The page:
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Getting Your Head Around the ECJ Headscarf Ban

by Jul 25, 2017News0 comments

The recent ruling by the European Court of Justice (ECJ) has drawn a lot of attention to discrimination in the workplace both in Ireland and in the wider European community. While many have suggested it could open the door to blanket discrimination, the ECJ has defended its position.

This is in circumstances where the ban is on the wearing of “any political, philosophical or religious sign” and is subject to internal company rules which require all employees to “dress neutrally” and applies to all religious or philosophical signs across the board equally. The Court followed up by stating any dismissal must be on foot of such a rule and cannot be based on the opinion or request of a customer.

In the circumstances of the case, a receptionist was dismissed for wearing headscarf to work in Belgium after three years of service at the company. However, there was an “unwritten rule” in the company banning religious symbols of “any manifestation of such beliefs without distinction”, which was subsequently written explicitly in the internal work relations following her dismissal.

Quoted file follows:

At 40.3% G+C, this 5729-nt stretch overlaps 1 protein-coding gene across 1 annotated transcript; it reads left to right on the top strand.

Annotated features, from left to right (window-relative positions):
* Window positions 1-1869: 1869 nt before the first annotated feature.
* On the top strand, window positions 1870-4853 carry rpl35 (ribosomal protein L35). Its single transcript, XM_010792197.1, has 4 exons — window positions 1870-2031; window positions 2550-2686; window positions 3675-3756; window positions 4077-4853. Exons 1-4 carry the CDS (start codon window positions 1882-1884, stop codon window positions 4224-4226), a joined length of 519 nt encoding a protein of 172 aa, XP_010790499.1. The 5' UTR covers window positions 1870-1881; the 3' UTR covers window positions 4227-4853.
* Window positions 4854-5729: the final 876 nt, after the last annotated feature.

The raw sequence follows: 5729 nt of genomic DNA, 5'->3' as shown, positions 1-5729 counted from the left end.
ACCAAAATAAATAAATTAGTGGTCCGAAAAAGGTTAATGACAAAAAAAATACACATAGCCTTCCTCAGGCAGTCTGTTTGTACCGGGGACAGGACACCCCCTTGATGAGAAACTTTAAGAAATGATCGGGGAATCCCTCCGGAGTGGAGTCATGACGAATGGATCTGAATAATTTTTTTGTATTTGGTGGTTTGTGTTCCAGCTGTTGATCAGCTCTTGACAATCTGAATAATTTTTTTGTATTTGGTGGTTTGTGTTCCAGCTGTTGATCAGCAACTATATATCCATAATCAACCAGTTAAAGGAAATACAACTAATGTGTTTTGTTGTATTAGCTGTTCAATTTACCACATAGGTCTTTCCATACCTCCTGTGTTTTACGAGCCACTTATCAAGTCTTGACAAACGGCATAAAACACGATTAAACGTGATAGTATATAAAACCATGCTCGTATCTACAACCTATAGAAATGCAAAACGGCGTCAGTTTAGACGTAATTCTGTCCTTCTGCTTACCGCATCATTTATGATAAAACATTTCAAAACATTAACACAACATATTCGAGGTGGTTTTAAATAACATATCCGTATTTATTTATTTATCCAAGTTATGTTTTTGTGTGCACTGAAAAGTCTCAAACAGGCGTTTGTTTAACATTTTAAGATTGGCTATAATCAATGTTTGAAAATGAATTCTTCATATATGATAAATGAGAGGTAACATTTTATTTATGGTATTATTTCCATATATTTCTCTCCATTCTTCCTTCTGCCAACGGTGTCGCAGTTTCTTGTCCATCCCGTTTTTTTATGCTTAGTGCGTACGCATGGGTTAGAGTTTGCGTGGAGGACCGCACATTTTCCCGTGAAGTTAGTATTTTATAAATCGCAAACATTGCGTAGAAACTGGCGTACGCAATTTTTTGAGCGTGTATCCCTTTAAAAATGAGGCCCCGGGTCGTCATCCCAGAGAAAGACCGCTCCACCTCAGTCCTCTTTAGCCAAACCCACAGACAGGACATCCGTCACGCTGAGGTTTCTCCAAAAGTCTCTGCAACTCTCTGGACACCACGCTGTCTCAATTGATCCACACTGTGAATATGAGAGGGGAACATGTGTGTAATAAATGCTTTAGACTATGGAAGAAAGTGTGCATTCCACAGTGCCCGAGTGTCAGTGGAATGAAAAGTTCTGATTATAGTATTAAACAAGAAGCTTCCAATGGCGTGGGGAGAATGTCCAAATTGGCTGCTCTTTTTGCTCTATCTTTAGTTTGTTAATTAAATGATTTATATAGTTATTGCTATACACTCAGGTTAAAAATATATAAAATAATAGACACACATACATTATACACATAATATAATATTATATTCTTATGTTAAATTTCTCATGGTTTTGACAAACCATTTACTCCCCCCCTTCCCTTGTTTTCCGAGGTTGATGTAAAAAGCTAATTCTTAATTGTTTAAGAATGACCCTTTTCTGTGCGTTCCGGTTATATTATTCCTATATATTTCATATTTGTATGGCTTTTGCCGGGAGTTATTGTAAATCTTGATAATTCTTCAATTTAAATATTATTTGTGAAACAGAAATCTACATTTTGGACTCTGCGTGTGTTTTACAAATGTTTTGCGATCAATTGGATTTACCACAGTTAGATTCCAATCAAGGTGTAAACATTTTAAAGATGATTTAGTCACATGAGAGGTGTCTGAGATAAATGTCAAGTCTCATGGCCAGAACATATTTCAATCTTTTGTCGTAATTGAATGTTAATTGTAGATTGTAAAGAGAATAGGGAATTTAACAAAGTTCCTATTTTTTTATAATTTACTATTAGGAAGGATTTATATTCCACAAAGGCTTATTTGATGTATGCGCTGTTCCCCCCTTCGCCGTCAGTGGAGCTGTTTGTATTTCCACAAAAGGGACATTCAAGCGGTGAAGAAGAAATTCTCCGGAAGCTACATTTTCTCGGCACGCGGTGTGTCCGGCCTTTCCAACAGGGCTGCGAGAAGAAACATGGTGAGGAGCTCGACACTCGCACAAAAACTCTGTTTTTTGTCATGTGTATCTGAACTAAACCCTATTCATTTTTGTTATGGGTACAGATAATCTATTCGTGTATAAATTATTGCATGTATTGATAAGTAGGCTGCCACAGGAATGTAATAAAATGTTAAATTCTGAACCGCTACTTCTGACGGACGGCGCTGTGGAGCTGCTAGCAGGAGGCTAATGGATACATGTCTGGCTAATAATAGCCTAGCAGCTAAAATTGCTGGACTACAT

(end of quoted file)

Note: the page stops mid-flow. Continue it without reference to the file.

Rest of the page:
The Court stated a company has a right to project an image of neutrality once it is applicable to all religions. The company has a duty to show that they have also not enabled indirect discrimination – whereby people adhering to a particular religion are in practice put at a particular disadvantage, unless that is “objectively justified by a legitimate aim” achieved by means that are “appropriate and necessary”. For instance the company would have to try to offer the person a different position before dismissal, such as a position away from visual interaction with customers.

While the decision was criticised by Amnesty international as “disappointing” and giving “greater leeway to employers to discriminate against women – and men – on the grounds of religious belief”, the British Humanist Association said: “We need to take an approach that balances everyone’s rights fairly and we are pleased that the European Court of Justice has today appeared to reinforce that principle.”

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